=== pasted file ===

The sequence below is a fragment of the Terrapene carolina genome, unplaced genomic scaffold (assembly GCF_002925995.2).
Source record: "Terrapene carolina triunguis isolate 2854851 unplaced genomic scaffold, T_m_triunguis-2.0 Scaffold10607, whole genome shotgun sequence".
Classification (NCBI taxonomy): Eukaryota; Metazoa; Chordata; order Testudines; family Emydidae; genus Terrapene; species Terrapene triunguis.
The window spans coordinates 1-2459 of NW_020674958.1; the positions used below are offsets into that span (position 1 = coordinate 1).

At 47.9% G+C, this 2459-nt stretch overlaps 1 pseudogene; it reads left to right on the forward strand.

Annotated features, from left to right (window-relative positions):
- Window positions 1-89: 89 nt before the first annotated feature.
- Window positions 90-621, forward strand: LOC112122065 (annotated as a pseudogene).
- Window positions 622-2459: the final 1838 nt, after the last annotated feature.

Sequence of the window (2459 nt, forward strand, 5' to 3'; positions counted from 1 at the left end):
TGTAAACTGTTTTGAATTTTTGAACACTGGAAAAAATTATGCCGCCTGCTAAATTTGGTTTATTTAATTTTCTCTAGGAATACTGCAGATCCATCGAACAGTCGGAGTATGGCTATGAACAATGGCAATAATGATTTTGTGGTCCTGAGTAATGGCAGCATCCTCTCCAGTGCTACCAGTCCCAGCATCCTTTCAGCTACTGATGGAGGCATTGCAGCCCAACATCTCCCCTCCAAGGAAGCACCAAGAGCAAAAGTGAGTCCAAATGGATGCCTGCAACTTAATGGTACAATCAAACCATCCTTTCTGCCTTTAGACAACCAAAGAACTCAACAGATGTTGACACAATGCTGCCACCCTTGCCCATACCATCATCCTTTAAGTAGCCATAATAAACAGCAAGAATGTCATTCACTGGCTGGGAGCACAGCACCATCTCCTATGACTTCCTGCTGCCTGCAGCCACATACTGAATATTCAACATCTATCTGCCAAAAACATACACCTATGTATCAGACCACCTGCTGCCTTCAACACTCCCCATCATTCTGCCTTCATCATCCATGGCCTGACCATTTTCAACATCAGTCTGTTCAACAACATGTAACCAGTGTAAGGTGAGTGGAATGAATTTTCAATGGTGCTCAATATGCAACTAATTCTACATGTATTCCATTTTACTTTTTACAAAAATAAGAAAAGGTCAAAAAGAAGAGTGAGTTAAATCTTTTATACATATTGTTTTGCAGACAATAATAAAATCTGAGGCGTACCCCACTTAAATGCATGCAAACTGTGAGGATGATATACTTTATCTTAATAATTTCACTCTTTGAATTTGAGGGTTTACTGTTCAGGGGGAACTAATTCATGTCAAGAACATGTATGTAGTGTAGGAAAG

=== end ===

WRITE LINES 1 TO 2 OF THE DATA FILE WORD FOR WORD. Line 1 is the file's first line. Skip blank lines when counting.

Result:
The sequence below is a fragment of the Terrapene carolina genome, unplaced genomic scaffold (assembly GCF_002925995.2).
Source record: "Terrapene carolina triunguis isolate 2854851 unplaced genomic scaffold, T_m_triunguis-2.0 Scaffold10607, whole genome shotgun sequence".